WASHINGTON (Reuters) - The Federal Reserve seems likely to stop short of lowering interest rates on Tuesday, but could signal a willingness to do so soon as it seeks to settle financial markets jolted by the bankruptcy of Lehman Brothers Holdings Inc.
Through last week, markets had seen almost no chance of a rate cut at Tuesday’s policy-setting meeting. However, Lehman’s downfall further roiled already unsettled markets, and futures prices on Monday implied as much as a 92 percent chance of a cut before settling down to around 60 percent by midday.
“While we would not rule out an emergency Fed cut entirely, we think it is more likely that the Fed will use other policy tools -- as it is doing -- to contain the situation unless events take another turn for the worse,” analysts at Goldman Sachs wrote in a research note on Monday.
The central bank will announce its decision on interest rates at around 2:15 p.m. EDT on Tuesday.
The Fed has brought down benchmark lending costs to a low 2 percent in seven moves since mid-September 2007 through the end of April to buffer the economy from the impact of the severe housing downturn and a freezing of credit markets.
It has held rates steady at that level since then as worries grew over high inflation and a view took hold that financial markets needed extended opportunities for borrowing, not lower rates, to regain balance. If anything, the Fed had signaled until recently that its next move would likely be rate increases as markets resumed normal functioning.
But after a whirlwind weekend that brought Lehman’s bankruptcy filing, news that Bank of America was taking over investment bank Merrill Lynch and a scramble by insurance giant American International Group to come up with more cash, the Fed may give a fresh look to its bluntest policy weapon to give the economy a lift.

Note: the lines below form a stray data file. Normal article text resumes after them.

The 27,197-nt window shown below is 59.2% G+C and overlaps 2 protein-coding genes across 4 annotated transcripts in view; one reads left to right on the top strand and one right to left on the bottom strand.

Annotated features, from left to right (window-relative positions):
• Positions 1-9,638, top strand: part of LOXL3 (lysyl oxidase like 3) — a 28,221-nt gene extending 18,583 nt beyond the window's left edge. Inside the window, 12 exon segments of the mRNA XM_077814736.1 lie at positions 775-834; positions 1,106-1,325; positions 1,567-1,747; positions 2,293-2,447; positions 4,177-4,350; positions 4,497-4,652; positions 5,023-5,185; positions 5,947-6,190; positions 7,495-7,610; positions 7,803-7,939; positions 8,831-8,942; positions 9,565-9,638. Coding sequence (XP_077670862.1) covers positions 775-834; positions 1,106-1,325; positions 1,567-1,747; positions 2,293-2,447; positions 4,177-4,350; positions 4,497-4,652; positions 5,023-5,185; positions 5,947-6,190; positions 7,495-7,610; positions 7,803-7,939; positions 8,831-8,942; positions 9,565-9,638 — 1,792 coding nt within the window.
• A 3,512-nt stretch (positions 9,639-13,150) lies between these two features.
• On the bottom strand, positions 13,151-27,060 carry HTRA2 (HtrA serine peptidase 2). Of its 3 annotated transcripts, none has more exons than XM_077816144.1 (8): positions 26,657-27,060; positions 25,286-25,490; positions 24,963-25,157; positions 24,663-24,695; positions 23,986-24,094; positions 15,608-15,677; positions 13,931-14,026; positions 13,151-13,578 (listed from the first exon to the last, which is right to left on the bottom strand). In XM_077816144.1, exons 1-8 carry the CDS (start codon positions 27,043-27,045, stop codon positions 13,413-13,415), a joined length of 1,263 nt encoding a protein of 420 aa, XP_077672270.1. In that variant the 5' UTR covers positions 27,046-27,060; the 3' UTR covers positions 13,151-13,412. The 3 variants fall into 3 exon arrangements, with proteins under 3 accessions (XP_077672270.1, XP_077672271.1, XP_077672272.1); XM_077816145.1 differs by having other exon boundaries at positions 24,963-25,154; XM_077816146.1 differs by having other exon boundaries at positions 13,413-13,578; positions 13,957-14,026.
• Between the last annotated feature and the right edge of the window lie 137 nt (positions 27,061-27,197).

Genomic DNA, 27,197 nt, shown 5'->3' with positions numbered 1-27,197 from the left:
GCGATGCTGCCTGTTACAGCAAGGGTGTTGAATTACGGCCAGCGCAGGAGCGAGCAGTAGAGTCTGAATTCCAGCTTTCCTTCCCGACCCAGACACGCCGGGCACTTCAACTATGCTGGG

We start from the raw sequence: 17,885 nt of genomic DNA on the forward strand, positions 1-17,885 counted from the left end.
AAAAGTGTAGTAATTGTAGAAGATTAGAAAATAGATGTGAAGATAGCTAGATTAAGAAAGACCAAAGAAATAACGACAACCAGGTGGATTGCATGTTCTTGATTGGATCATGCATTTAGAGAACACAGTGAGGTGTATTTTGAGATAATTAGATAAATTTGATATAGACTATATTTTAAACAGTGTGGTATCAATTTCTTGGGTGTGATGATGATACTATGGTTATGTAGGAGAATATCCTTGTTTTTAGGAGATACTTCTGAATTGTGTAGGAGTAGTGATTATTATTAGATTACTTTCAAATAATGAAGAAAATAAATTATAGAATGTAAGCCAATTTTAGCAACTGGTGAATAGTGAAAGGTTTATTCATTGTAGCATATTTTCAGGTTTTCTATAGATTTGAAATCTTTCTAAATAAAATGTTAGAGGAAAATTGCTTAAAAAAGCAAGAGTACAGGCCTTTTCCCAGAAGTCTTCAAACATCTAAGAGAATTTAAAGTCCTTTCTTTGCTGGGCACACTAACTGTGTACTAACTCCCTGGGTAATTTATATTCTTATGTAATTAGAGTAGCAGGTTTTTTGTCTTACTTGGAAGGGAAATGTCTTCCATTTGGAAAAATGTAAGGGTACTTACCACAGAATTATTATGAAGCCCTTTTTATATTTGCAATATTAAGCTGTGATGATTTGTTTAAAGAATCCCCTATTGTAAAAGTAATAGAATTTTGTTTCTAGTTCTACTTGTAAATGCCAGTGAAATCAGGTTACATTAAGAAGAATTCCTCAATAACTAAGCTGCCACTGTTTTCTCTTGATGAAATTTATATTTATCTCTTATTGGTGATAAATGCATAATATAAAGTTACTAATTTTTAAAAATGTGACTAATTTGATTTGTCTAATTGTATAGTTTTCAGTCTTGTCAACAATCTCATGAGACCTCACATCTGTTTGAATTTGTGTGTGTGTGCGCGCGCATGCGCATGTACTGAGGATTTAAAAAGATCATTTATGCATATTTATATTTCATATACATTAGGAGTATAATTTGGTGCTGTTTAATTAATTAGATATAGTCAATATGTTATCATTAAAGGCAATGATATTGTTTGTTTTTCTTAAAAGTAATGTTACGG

“The 13-month-long credit crisis obviously shows no signs of waning,” said Sal Gautieri at BMO Capital Markets in Toronto.
The cost of federal funds in the U.S. interbank lending market jumped to as high as 6 percent early on Monday -- well above the Fed’s 2 percent target -- suggesting mistrust had grown among financial institutions. If financial firms recoil from lending to one another, the credit crisis that has helped push the U.S. economy to recession’s edge could deepen.
At the same time, a slowing U.S. economy and lower energy prices may now give the Fed room to cut rates. The economy has lost jobs for eight straight months and the jobless rate hit 6.1 percent in August, the highest level in five years.
In addition, crude oil prices have fallen by more than a third since highs hit in early July, helping to sharply lower expectations of future inflation.
“Lower commodity prices and a higher dollar have vastly improved the inflation outlook,” Gautieri said. “If the Fed doesn’t cut rates tomorrow, it will likely shift to an explicit easing bias.”
Fed policy-makers have attempted to distinguish between financial market considerations and macroeconomic concerns in devising their policy responses.
They have used programs aimed at boosting the smooth and liquid flow of funds to try to restore calm to credit markets, while tying interest rate cuts to concerns on the economy’s weakness.
Many analysts said the Fed had already pulled out the stops on Sunday in launching a number of new measures aimed at keeping financial markets functioning smoothly as Lehman’s affairs are wound down and that the futures market was getting ahead of itself in banking on a rate cut on Tuesday.
“The option of adjusting the funds rate per se is probably not at the top of the priority list of actions that Fed policy-makers are considering at this juncture,” said Thomas Lam Tai Loong, an economist at United Overseas Bank Group in Singapore.
Hedge fund adviser Medley Global Advisors shared that view. “Tuesday’s probably too early for an automatic monetary policy response. Highly likely that the Fed will opt for no change,” Medley said in a report, according to a source reading directly from it.
Not everyone, however, shared the view the Fed would wait for any further signs the economy was taking a turn for the worse.
“In the current environment, we think the Fed may feel the need to get in front of the situation with a more aggressive move,” David Rosenberg, chief North American economist at Merrill Lynch, told clients. “It makes perfect sense for the Fed to cut rates by 50 basis points on Tuesday and we may even see additional moves as conditions warrant.”
Additional reporting by Daniel Bases; editing by Gary Crosse